Enjoy the Versatile Potato

They’re mashed, baked and roasted. We eat more of them, pound for pound, than any other vegetable.

And they grace dinner tables everywhere. So it’s time to embrace the potato.

Surprised? If so, it’s probably because potatoes get a bad rap. If they’re fried or topped with butter, cheese, bacon or sour cream, they quickly go from healthy to high-calorie and fat-filled. Plus, in today’s low-carbohydrate-diet world, some people fear that eating potatoes means gaining weight.

Not so, says family medicine physician Rachel Liebman, D.O., of Lehigh Valley Health Network. “Although potatoes are high in carbs, they provide healthy, complex carbs, which our bodies need to function.”

Peel back another layer and you’ll find that potatoes actually are nutritional superstars. “They naturally have no fat, salt or cholesterol,” says health network dietitian Jennifer Erie. They’re also a good source of fiber, and contain more potassium than any other fresh produce (including bananas). “That potassium promotes healthy blood pressure, electrolyte balance and normal muscle contractions,” Liebman says.

Potatoes contain 45 percent of the Daily Value for vitamin C, which strengthens your immune system. They also provide B vitamins that are essential for growth, development and a variety of body functions.

And here’s a hidden benefit—phytochemicals, compounds found in plants that may reduce the risk for certain types of cancer and other diseases. “These powerful immune-enhancing nutrients function like antioxidants, protecting the body from free radicals,” Erie says. Studies show that kukoamine, a particular phytochemical recently found in potatoes, could potentially help lower blood pressure.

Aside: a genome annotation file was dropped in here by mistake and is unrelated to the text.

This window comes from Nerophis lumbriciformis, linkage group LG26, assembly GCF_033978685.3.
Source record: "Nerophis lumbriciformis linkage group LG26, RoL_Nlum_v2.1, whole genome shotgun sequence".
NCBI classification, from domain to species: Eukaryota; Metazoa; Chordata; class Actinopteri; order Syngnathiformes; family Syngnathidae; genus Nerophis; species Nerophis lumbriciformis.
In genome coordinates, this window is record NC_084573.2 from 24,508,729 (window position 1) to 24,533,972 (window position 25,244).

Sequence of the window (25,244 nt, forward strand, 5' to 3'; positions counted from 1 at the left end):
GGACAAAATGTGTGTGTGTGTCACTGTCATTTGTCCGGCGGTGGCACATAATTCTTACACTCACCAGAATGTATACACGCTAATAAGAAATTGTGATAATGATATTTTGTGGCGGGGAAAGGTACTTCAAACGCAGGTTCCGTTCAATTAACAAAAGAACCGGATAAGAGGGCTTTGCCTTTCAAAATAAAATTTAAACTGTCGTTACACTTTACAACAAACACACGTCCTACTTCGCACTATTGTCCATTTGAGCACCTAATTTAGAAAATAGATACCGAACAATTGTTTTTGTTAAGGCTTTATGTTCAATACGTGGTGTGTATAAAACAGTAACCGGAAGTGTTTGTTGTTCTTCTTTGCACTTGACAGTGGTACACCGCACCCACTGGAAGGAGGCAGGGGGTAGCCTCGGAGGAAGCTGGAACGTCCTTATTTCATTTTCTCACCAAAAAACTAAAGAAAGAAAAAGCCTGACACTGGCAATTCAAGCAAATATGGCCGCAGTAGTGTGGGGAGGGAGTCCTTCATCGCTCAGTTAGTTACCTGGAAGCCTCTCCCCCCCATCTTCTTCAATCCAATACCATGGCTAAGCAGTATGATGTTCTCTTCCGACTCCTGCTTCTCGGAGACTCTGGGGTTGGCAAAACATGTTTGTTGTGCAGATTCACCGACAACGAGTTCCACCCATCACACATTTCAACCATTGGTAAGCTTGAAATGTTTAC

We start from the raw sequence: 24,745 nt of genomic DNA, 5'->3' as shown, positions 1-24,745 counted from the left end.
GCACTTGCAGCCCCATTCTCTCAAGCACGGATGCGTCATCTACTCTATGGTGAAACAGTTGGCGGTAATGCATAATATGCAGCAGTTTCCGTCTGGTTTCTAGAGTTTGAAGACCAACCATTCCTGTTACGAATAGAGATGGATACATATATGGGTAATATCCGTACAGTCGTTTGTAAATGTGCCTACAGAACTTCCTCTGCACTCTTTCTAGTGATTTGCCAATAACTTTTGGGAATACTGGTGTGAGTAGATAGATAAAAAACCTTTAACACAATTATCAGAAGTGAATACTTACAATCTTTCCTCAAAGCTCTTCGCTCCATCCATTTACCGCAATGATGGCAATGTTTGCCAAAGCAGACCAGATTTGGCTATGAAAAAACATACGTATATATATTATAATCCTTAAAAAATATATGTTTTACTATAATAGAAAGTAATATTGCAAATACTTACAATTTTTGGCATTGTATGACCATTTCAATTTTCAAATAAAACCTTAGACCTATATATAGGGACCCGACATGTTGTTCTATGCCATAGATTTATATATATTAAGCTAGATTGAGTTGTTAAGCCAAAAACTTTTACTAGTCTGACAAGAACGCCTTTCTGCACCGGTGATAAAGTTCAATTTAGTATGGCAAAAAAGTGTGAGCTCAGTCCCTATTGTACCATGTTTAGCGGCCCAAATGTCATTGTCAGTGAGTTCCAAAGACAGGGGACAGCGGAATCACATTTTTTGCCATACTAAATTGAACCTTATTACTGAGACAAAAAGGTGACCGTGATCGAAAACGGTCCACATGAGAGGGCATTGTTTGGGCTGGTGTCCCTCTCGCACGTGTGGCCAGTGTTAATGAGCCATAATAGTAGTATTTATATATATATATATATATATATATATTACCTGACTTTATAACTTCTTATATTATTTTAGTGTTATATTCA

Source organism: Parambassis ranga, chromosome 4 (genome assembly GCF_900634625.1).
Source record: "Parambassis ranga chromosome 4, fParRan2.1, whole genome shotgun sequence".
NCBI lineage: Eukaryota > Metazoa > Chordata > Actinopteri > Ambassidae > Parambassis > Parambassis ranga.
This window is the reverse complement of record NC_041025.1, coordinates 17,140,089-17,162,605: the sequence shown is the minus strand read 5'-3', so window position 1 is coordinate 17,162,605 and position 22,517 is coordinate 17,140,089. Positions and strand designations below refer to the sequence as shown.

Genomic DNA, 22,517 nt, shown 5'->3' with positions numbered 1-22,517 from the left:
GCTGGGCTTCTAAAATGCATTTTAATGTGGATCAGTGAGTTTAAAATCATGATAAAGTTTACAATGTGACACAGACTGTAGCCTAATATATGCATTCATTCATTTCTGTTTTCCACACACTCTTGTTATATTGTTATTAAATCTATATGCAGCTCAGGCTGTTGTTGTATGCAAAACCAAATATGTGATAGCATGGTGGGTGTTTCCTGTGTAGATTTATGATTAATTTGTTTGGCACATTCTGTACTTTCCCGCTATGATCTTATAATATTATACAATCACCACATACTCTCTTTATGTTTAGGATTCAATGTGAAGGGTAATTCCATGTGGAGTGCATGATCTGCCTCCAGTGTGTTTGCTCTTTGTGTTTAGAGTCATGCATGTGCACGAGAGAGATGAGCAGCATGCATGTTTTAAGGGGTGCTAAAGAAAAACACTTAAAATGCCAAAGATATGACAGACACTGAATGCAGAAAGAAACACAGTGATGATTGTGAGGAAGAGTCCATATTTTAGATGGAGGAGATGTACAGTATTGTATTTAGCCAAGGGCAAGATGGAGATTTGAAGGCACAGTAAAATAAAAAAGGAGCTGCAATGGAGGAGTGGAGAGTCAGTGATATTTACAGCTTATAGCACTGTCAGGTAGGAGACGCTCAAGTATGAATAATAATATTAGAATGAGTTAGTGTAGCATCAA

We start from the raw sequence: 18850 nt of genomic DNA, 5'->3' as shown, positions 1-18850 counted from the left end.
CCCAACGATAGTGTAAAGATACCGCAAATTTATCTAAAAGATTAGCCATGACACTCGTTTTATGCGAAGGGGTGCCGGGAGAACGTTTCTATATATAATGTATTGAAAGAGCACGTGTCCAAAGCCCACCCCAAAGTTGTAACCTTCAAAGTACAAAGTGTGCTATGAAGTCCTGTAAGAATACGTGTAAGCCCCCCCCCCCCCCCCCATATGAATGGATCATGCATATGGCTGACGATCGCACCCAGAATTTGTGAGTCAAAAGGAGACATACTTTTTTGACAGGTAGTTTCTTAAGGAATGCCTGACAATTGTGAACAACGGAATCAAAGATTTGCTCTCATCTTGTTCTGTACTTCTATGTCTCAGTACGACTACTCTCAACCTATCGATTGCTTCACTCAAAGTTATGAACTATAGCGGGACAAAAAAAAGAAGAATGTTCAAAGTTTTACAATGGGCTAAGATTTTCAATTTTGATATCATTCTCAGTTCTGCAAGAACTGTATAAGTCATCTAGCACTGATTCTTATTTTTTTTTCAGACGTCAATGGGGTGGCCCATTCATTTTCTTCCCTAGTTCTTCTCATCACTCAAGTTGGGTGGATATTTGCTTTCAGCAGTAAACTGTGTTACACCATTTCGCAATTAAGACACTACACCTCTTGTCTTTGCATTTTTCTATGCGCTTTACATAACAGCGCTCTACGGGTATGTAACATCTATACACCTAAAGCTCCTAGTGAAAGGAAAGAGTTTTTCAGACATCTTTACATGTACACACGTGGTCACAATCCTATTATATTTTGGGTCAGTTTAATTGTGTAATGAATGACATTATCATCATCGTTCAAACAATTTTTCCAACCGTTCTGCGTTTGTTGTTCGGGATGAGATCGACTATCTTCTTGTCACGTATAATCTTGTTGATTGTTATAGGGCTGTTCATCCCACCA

What to look for

Inspect potatoes for signs of decay or damage. “They shouldn’t be bruised or soft,” Erie says. They also shouldn’t have sprouts or any green coloration.

The most common types

• Fingerlings
• Yellow
• Blue/purple
• Russet
• Red
• Round or long white

Home storage

Ideally, potatoes should be stored in a dark, dry place with a temperature between 45 and 50 degrees. Keep them away from sunlight. Do not store potatoes in the refrigerator; very cold temperatures will convert the potato’s starch into sugar, creating an undesirable taste.

Healthy potato prep

“Keep the skin on and scrub potatoes well with a scrub brush,” Liebman says. When making your favorite potato side dish, experiment with low-calorie additions. “Try using nonsalt spices to add flavor,” Erie says. Substitute low-fat toppings like salsa or low-fat yogurt for butter, sour cream and cheese.

Make those savory spuds healthy too

Oven “Fries”

3 large baking potatoes, cut into ¼-inch thick matchsticks
2 tablespoons canola oil
½ teaspoon sea salt
Cooking spray

Serves 4

Directions: Preheat the oven to 450 degrees. In a large bowl, toss the potatoes with the oil and ½ teaspoon salt. Coat a baking sheet with cooking spray and spread the potatoes in a single layer. Bake until golden and crisp, about 35 minutes. Remove the fries with a spatula and season with salt.